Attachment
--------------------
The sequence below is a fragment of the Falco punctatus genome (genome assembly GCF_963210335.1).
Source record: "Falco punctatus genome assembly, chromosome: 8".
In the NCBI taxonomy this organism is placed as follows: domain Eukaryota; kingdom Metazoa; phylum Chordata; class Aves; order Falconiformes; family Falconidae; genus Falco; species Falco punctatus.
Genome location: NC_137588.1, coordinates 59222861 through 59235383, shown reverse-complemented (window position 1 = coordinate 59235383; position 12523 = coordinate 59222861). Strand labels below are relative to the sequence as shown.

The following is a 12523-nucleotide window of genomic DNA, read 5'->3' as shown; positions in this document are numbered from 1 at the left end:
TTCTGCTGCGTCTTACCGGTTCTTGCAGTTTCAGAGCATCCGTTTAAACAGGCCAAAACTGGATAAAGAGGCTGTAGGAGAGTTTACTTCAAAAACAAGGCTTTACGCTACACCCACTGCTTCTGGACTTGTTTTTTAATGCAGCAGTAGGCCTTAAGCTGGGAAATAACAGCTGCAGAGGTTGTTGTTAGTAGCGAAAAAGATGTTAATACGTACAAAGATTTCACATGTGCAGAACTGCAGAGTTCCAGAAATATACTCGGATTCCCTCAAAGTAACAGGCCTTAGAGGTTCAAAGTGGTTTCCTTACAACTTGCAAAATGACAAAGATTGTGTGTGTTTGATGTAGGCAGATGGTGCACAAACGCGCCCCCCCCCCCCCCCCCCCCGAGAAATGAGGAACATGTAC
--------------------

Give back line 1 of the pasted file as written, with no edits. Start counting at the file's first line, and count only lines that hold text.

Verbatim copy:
The sequence below is a fragment of the Falco punctatus genome (genome assembly GCF_963210335.1).